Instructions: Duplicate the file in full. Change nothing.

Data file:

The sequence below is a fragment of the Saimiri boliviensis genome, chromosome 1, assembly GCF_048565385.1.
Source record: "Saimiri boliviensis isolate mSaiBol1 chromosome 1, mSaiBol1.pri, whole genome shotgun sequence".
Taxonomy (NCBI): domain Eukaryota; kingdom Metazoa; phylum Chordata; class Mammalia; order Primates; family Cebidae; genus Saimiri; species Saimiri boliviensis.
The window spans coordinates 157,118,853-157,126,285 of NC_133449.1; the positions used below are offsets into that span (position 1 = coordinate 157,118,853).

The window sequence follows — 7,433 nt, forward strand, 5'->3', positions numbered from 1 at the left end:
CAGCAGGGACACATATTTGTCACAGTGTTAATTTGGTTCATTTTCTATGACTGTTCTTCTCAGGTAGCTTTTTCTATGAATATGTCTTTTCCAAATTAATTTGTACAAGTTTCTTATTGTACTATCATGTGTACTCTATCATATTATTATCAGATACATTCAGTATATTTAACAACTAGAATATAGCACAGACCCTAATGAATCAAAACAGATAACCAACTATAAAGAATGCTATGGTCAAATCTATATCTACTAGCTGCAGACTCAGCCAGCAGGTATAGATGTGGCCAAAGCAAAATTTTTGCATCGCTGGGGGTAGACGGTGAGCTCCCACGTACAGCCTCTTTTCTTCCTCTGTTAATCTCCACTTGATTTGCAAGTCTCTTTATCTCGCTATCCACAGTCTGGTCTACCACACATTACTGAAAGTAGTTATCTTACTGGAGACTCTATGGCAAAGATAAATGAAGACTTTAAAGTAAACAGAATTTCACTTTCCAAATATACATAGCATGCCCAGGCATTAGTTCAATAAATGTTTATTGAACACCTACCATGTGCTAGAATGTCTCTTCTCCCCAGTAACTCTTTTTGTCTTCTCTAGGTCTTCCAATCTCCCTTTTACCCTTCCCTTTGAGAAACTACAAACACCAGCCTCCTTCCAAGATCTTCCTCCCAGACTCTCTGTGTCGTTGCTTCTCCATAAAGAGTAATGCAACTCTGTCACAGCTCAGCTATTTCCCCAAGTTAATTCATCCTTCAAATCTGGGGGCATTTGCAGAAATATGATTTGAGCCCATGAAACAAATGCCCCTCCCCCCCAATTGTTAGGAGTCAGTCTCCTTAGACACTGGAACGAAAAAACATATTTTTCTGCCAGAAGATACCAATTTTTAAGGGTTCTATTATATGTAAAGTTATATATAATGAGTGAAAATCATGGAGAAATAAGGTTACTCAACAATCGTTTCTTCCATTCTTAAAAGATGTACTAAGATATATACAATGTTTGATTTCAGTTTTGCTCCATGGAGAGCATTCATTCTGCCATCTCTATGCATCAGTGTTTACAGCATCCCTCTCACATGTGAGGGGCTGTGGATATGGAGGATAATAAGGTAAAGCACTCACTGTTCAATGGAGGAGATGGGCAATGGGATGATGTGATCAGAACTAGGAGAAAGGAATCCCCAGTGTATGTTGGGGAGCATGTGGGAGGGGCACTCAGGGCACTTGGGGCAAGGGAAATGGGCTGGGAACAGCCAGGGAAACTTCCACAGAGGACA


The sequence below is a fragment of the Saimiri boliviensis genome, chromosome 1, assembly GCF_048565385.1.
Source record: "Saimiri boliviensis isolate mSaiBol1 chromosome 1, mSaiBol1.pri, whole genome shotgun sequence".
Taxonomy (NCBI): domain Eukaryota; kingdom Metazoa; phylum Chordata; class Mammalia; order Primates; family Cebidae; genus Saimiri; species Saimiri boliviensis.
The window spans coordinates 157,118,853-157,126,285 of NC_133449.1; the positions used below are offsets into that span (position 1 = coordinate 157,118,853).

The window sequence follows — 7,433 nt, forward strand, 5'->3', positions numbered from 1 at the left end:
CAGCAGGGACACATATTTGTCACAGTGTTAATTTGGTTCATTTTCTATGACTGTTCTTCTCAGGTAGCTTTTTCTATGAATATGTCTTTTCCAAATTAATTTGTACAAGTTTCTTATTGTACTATCATGTGTACTCTATCATATTATTATCAGATACATTCAGTATATTTAACAACTAGAATATAGCACAGACCCTAATGAATCAAAACAGATAACCAACTATAAAGAATGCTATGGTCAAATCTATATCTACTAGCTGCAGACTCAGCCAGCAGGTATAGATGTGGCCAAAGCAAAATTTTTGCATCGCTGGGGGTAGACGGTGAGCTCCCACGTACAGCCTCTTTTCTTCCTCTGTTAATCTCCACTTGATTTGCAAGTCTCTTTATCTCGCTATCCACAGTCTGGTCTACCACACATTACTGAAAGTAGTTATCTTACTGGAGACTCTATGGCAAAGATAAATGAAGACTTTAAAGTAAACAGAATTTCACTTTCCAAATATACATAGCATGCCCAGGCATTAGTTCAATAAATGTTTATTGAACACCTACCATGTGCTAGAATGTCTCTTCTCCCCAGTAACTCTTTTTGTCTTCTCTAGGTCTTCCAATCTCCCTTTTACCCTTCCCTTTGAGAAACTACAAACACCAGCCTCCTTCCAAGATCTTCCTCCCAGACTCTCTGTGTCGTTGCTTCTCCATAAAGAGTAATGCAACTCTGTCACAGCTCAGCTATTTCCCCAAGTTAATTCATCCTTCAAATCTGGGGGCATTTGCAGAAATATGATTTGAGCCCATGAAACAAATGCCCCTCCCCCCCAATTGTTAGGAGTCAGTCTCCTTAGACACTGGAACGAAAAAACATATTTTTCTGCCAGAAGATACCAATTTTTAAGGGTTCTATTATATGTAAAGTTATATATAATGAGTGAAAATCATGGAGAAATAAGGTTACTCAACAATCGTTTCTTCCATTCTTAAAAGATGTACTAAGATATATACAATGTTTGATTTCAGTTTTGCTCCATGGAGAGCATTCATTCTGCCATCTCTATGCATCAGTGTTTACAGCATCCCTCTCACATGTGAGGGGCTGTGGATATGGAGGATAATAAGGTAAAGCACTCACTGTTCAATGGAGGAGATGGGCAATGGGATGATGTGATCAGAACTAGGAGAAAGGAATCCCCAGTGTATGTTGGGGAGCATGTGGGAGGGGCACTCAGGGCACTTGGGGCAAGGGAAATGGGCTGGGAACAGCCAGGGAAACTTCCACAGAGGACA